“The emerging picture from such studies is that ten thousand hours of practice is required to achieve the level of mastery associated with being a world-class expert–in anything. In study after study, of composers, basketball players, fiction writers, ice skaters, concert pianists, chess players, master criminals, and what have you, this number comes up again and again. … No one has yet found a case in which true world-class expertise was accomplished in less time. It seems that it takes the brain this long to assimilate all that it needs to know to achieve true mastery.”

There’s no short-cut…now get to work.

What are you trying to master? Leave your comments below…


In this video blog, Ed Tseng, Pro of the Year USTA 2005 and author of “Game. Set. Life.” shares a great story about “acting as if” and peak performance in sports and life.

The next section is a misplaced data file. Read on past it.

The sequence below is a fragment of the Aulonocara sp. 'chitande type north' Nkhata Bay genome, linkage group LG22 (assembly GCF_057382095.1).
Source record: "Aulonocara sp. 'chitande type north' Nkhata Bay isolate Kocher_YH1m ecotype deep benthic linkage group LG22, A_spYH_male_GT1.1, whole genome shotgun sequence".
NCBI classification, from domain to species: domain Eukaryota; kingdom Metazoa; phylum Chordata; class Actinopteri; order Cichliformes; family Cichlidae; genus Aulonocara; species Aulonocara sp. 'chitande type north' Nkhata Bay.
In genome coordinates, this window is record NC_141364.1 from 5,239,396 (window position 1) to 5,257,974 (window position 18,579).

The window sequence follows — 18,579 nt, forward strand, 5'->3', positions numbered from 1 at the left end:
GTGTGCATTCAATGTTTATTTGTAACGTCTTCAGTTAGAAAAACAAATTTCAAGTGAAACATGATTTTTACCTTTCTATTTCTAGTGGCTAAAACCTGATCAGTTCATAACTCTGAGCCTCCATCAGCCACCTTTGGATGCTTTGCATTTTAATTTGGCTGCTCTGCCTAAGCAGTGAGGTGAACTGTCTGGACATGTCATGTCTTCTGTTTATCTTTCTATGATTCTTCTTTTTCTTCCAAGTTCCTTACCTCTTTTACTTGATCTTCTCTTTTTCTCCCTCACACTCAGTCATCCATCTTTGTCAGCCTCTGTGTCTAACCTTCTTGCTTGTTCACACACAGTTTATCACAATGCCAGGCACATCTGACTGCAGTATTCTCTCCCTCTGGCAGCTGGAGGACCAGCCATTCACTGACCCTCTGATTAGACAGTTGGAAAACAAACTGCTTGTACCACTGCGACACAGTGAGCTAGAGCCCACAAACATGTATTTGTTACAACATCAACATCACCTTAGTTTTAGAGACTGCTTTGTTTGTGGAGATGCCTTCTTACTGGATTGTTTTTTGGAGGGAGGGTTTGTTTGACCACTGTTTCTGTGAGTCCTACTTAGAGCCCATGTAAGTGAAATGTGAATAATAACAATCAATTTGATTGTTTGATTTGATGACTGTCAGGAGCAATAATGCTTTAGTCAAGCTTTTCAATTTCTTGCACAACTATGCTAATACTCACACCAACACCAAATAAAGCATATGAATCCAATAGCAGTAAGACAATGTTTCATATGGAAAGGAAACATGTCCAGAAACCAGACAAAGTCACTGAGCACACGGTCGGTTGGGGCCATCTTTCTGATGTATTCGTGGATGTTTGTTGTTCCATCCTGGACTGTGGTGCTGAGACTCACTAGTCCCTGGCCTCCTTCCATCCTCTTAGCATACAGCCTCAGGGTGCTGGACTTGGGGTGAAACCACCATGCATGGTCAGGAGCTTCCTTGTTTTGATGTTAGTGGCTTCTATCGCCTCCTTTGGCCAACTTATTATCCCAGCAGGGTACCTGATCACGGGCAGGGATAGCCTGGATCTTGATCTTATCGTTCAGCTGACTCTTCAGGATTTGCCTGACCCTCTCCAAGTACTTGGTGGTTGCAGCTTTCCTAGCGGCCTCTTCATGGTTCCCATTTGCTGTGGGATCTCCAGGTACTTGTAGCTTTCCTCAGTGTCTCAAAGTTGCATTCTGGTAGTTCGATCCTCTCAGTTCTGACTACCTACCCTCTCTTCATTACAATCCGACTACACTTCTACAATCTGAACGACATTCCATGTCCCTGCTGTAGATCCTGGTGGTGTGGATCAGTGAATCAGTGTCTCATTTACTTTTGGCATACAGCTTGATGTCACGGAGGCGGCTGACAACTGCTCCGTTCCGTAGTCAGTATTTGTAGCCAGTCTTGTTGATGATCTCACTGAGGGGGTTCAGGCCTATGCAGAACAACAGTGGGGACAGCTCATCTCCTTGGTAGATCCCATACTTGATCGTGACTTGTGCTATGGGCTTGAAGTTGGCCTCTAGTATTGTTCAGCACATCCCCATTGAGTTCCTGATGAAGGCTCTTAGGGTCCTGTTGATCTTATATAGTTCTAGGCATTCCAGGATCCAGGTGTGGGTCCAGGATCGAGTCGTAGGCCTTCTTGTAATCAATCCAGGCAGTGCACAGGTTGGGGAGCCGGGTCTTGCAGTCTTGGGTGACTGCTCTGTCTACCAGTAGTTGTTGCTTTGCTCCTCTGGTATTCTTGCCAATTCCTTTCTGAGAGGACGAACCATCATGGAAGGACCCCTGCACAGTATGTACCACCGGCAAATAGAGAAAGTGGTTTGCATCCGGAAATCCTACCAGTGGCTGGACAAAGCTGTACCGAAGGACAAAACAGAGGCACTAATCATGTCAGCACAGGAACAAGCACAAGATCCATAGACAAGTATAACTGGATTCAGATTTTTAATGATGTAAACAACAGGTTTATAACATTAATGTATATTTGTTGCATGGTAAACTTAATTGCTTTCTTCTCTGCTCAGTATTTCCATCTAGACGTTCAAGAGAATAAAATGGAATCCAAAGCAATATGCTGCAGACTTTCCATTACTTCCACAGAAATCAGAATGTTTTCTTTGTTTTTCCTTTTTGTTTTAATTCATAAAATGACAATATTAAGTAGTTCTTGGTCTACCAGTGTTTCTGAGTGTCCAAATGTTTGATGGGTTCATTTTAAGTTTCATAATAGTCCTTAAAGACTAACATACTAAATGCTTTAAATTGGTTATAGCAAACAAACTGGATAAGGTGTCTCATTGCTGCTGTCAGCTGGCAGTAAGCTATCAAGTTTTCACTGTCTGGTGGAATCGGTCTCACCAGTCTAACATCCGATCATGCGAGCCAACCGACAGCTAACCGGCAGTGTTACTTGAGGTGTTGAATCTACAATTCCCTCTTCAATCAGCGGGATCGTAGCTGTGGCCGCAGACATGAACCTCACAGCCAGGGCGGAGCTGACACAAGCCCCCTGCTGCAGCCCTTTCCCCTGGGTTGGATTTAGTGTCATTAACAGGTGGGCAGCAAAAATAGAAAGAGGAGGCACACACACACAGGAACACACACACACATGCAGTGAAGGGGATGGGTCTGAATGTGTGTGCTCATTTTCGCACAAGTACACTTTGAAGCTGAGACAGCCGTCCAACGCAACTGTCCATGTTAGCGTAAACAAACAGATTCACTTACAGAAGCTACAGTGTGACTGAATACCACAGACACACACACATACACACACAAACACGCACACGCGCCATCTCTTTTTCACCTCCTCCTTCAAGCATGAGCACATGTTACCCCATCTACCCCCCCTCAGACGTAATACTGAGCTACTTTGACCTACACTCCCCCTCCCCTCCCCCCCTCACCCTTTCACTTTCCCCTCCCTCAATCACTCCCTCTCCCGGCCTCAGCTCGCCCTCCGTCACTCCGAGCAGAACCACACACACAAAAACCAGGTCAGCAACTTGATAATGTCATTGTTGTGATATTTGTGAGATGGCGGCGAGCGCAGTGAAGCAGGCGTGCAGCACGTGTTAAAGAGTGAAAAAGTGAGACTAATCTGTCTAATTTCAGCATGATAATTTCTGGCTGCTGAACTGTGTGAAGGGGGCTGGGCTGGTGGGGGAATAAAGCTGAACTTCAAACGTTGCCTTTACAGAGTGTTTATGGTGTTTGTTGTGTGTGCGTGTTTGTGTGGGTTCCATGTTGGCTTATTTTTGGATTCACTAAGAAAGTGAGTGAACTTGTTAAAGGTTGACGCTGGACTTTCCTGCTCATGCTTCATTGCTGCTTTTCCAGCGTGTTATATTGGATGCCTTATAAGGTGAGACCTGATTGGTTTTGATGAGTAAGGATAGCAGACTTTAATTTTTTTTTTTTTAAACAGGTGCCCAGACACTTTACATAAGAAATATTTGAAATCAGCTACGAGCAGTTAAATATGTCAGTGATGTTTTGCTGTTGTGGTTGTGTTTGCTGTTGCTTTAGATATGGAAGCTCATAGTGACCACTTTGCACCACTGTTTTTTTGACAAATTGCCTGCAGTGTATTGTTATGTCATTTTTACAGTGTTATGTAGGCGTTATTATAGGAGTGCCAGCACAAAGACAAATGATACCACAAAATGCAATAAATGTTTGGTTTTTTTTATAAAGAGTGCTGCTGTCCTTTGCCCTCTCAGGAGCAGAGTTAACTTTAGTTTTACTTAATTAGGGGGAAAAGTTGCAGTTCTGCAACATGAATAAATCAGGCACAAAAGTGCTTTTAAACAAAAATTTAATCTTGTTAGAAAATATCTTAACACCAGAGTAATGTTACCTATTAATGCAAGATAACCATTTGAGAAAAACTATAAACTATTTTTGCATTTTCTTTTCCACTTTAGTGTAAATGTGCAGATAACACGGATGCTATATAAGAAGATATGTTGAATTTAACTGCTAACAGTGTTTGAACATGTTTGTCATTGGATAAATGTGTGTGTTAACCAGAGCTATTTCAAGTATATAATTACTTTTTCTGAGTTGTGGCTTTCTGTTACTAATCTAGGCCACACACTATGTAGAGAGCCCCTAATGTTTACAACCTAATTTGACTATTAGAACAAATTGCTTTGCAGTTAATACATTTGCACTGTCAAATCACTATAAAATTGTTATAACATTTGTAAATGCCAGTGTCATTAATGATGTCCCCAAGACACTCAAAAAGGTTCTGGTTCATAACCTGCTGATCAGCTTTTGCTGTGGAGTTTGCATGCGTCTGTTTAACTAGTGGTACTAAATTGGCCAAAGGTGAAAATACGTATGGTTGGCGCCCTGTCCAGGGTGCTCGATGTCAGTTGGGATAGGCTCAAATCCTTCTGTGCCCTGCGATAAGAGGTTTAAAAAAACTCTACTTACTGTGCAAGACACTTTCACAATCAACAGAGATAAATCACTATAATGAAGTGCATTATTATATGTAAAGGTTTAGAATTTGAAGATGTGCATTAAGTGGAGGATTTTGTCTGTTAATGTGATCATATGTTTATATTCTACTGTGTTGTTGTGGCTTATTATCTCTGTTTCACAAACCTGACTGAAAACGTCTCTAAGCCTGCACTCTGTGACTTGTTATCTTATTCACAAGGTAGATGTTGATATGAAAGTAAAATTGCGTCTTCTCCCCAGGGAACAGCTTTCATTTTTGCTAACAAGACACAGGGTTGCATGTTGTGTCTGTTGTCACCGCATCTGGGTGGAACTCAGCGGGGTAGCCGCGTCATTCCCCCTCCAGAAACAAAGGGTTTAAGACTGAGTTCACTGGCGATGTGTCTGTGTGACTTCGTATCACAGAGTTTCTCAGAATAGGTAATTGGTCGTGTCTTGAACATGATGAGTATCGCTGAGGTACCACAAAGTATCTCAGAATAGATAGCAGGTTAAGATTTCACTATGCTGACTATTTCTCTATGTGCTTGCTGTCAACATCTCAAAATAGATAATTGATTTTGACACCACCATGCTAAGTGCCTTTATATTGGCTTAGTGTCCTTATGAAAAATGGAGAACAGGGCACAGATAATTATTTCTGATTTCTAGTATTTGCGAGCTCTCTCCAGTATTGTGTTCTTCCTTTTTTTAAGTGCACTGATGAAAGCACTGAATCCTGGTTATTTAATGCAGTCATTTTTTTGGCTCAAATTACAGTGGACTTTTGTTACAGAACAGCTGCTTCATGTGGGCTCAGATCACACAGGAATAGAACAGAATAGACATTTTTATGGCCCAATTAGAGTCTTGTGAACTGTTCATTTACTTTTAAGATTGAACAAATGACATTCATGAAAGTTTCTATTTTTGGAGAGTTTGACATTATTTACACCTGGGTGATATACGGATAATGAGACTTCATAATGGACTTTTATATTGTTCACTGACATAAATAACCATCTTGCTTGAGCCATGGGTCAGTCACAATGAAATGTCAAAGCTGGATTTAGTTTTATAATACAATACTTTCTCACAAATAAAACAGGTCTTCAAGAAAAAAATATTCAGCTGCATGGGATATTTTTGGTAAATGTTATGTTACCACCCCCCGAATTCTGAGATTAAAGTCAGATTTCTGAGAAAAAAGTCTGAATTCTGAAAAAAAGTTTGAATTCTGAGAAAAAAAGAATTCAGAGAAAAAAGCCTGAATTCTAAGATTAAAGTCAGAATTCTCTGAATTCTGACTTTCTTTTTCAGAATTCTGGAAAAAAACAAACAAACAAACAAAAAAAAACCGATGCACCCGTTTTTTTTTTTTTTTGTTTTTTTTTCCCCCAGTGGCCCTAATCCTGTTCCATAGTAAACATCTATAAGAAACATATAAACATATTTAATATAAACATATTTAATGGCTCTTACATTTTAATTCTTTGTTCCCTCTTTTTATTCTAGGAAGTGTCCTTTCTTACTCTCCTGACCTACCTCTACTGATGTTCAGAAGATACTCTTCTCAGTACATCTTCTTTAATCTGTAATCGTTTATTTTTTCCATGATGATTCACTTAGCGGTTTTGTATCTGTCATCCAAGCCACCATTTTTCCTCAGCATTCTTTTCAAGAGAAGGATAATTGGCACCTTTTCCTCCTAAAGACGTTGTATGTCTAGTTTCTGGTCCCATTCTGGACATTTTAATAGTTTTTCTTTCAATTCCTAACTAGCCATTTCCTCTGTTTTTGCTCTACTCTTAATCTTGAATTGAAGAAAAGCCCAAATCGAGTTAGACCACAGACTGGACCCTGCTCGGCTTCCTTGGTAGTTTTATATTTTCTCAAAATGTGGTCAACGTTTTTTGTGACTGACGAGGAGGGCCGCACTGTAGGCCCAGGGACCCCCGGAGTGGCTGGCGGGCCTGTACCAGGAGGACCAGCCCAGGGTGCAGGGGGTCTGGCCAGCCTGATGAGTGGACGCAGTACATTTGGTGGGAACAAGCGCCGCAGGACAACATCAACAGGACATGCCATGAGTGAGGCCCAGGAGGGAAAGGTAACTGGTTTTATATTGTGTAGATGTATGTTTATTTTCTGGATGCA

It’s easier to act yourself into a way of feeling than it is to feel yourself into a way of acting.

Dr. Jim Loehr once watched hundreds of hours of videotape of professional tennis matches and noticed a difference between the champions and everybody else. The difference wasn’t talent or skills, but what they did in the 15-20 seconds between points.

“Champions like Chris Evert…kept their heads high even when they’d lost a point, maintaining a confident posture that telegraphed no big deal. Loehr nicknamed this ‘the matador walk’ after a Spanish matador told him, ‘The most important lesson in courage is physical, not mental. From the age of 12, I was taught to walk in a way that produces courage.’

The tennis champions like Evert would next concentrate their gazes on their rackets or touch the strings with their fingers and stroll toward the back court–focusing, avoiding distraction, relaxing, and effectively letting the past go. After this mini-meditation, they’d turn back toward the net, bounce on their toes, and visualize playing the next point.” (Source: Psychotherapy Networker; “Living on Purpose” by Katy Butler)

What’s the point?

How you act is how you are going to feel.

Act how you want to feel and you will feel the way you act.